“We played Dreams and Zombie in King John Castle shortly after Dolores passed away. I think it’s probably the one thing people will stop you and say to you. That’s just testament to how much of an incredible song it was.
“It felt right. It was our first gig in Limerick since she passed away. We were obviously massively influenced by the Cranberries growing up. It’s inspirational what they achieved coming from Limerick.
“We know the Hogans quite well, the two lads in the band. They’ve always been very good to us and given us advice. They were there that night in the crowd. It added meaning that we were singing to them and we had all Limerick artists on stage with us.
“She was just such an unbelievable songwriter and talent and so honest. She wrote that as probably a 17/18 year-old and for me to think someone would have that ability at that age to reach so many people of different generations right across the world is just mindblowing.
“We still do it. We play it as often as we can. It just transcends and people get lost in the first note and first words of the song.”
Barry has been co-hosting Joe.ie’s rugby podcast House of Rugby since 2017 and this is something he hasn’t taken a holiday from during lockdown.
“It’s picked up a gear to be honest with you. That’s been the only creative output I’ve had. I think because of lockdown, we’ve been very fortunate to get some of the biggest names in rugby as guests. They’ve been very forthcoming with their time and their stories. I’ve just loved it. Even thought there’s no rugby going on, we still manage to talk some amount of sh*te for the last four months.”
Of course, when the band got together in earnest, Barry was still plying his trade with Munster rugby where he had an admirable sports career before taking music seriously. Playing as either a centre or a winger, Barry scored a try against the All Blacks when they toured Ireland in 2008, the only try the Kiwis conceded on a victorious tour. He also played for Ireland four times.
Did having his new venture, the band help Barry get over such a career and boyhood dream being ended prematurely? “I think so. At the time it was a very difficult transition, because it happened so quickly.
“You feel like you’re going to be a rugby player for at least the rest of your career anyway and then it’s just gone, it’s over. I hadn’t really planned on anything outside my career in rugby.
“It’s a tough thing. The first few years are very difficult. I struggled majorly with that, I wasn’t really prepared for it.
“Rugby was all I was ever good at. I was never good academically or anything like that growing up. I had all my eggs in that basket.
“The band was just something we started as a hobby because there’s only so many days of the week you can train.
“Music was always there for me and it was something that helped me switch off, turn my brain off from just focusing on rugby all time. It was there and I never took it too seriously but then when my career ended, it was like, ‘what’s next?’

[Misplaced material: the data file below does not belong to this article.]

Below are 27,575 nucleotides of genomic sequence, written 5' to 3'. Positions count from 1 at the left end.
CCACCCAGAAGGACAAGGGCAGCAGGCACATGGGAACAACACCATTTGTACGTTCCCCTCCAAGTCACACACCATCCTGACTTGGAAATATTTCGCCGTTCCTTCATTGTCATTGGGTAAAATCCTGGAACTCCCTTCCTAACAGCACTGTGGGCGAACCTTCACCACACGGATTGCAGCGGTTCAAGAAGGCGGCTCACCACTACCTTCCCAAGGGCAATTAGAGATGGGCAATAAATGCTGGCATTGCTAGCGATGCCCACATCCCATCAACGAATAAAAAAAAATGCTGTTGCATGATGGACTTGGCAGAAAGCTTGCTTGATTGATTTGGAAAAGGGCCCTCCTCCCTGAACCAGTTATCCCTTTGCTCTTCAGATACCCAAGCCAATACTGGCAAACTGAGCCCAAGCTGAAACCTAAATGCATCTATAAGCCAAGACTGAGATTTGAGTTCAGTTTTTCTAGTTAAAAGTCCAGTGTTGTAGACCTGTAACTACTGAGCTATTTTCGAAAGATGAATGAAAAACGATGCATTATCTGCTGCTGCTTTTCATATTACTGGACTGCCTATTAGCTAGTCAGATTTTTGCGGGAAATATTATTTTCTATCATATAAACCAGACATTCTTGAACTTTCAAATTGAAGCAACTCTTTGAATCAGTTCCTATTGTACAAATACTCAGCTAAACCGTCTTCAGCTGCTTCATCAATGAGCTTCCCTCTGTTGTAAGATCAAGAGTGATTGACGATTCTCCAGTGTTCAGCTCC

“I really did just throw myself into the band. I knew I would never really want a regular job. I’ve followed my dreams. I dreamed about being a rugby player. I had dreamt of being a musician.”
Could it really have been that easy? “It was daunting because I wasn’t confident enough. I had to build myself back up. I took a massive hit psychologically and mentally from the retirement. I had to get over that. I don’t think you realise that until a few years afterwards, what I went through.
“I was very fortunate to have family and friends who were very supportive and the support we got as a band early doors- I knew this was something special. I knew I wasn’t moving on from rugby into a job I wasn’t that into, just to put food on the table. It was going into something that was very special and magic in its own right.
“I didn’t really have time to think of the rugby career and how it was taken away so quickly. I just moved on fairly quickly and became a fan again. I’ve always been like that: Easy come, easy go. The rugby thing came out of nowhere, I never imagined I would make it as a professional player. I was very happy with what I achieved and experienced. The same thing with the music, I never thought I would be a professional musician. Now that it’s happened, I will enjoy it while I’m doing it.
“I was very fortunate to have bandmates that were very talented and I kind of rode their coat tails for a while. I don’t think anything will ever replace sport in my life. When you can’t play anymore, there’s a massive void left. I’m just so grateful I got to play for an incredible team and have some unbelievable memories on the pitch. “
Does he still miss playing? “I’m ten years retired now. I think I would break in two if I was trying to play now the level of physicality rugby has gotten to at this point.”
It was special for Barry when the Limerick band played at half-time at his former stomping ground and the home of Munster rugby, Thomond Park: “It’s weird. If you had told me when I was playing rugby there, I would be back to play music on the field there, I would have laughed at you. It’s funny how life works out.”
Barry had wanted to play music at Thomond ever since he saw a ‘phenomenal’ Cranberries play for just 20 minutes there once.
“Ever since that day, I have been like, ‘I would love to play a gig here at some point and pack out Thomond Park’.”
Barry says it is a dream to play a headline gig at the biggest venue in his home city of Limerick. He has a pretty good record with achieving his dreams.
Lake Winnipesaukee is out now.
Hermitage Green play The GreenPark Site, Limerick on 25 July, Cork Showgrounds on 1 August and Gowran Racecourse, Kilkenny on 12 August.